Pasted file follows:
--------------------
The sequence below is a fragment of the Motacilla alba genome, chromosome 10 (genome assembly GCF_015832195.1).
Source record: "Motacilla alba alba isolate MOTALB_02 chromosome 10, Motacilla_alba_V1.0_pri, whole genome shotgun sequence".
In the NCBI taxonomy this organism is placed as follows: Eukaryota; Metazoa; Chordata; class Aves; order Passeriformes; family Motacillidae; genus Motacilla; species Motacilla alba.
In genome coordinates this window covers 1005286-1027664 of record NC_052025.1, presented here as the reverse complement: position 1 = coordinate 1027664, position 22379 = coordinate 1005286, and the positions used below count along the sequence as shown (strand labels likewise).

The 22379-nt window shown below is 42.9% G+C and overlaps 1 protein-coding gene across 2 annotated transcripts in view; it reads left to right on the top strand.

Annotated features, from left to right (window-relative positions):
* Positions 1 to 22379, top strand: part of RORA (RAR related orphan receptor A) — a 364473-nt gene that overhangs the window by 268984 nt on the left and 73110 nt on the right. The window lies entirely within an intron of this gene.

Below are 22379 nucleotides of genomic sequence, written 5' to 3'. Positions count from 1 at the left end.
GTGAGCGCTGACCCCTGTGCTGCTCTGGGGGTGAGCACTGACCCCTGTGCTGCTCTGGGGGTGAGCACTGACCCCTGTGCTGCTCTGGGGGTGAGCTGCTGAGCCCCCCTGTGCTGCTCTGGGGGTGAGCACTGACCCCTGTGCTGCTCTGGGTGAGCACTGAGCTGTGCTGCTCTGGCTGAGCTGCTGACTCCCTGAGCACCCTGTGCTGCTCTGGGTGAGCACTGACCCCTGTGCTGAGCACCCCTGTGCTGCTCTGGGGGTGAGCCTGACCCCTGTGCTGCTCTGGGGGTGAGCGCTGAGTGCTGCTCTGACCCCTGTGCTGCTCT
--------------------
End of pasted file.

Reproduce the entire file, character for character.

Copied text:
The sequence below is a fragment of the Motacilla alba genome, chromosome 10 (genome assembly GCF_015832195.1).
Source record: "Motacilla alba alba isolate MOTALB_02 chromosome 10, Motacilla_alba_V1.0_pri, whole genome shotgun sequence".
In the NCBI taxonomy this organism is placed as follows: Eukaryota; Metazoa; Chordata; class Aves; order Passeriformes; family Motacillidae; genus Motacilla; species Motacilla alba.
In genome coordinates this window covers 1005286-1027664 of record NC_052025.1, presented here as the reverse complement: position 1 = coordinate 1027664, position 22379 = coordinate 1005286, and the positions used below count along the sequence as shown (strand labels likewise).

The 22379-nt window shown below is 42.9% G+C and overlaps 1 protein-coding gene across 2 annotated transcripts in view; it reads left to right on the top strand.

Annotated features, from left to right (window-relative positions):
* Positions 1 to 22379, top strand: part of RORA (RAR related orphan receptor A) — a 364473-nt gene that overhangs the window by 268984 nt on the left and 73110 nt on the right. The window lies entirely within an intron of this gene.

Below are 22379 nucleotides of genomic sequence, written 5' to 3'. Positions count from 1 at the left end.
GTGAGCGCTGACCCCTGTGCTGCTCTGGGGGTGAGCACTGACCCCTGTGCTGCTCTGGGGGTGAGCACTGACCCCTGTGCTGCTCTGGGGGTGAGCTGCTGAGCCCCCCTGTGCTGCTCTGGGGGTGAGCACTGACCCCTGTGCTGCTCTGGGTGAGCACTGAGCTGTGCTGCTCTGGCTGAGCTGCTGACTCCCTGAGCACCCTGTGCTGCTCTGGGTGAGCACTGACCCCTGTGCTGAGCACCCCTGTGCTGCTCTGGGGGTGAGCCTGACCCCTGTGCTGCTCTGGGGGTGAGCGCTGAGTGCTGCTCTGACCCCTGTGCTGCTCT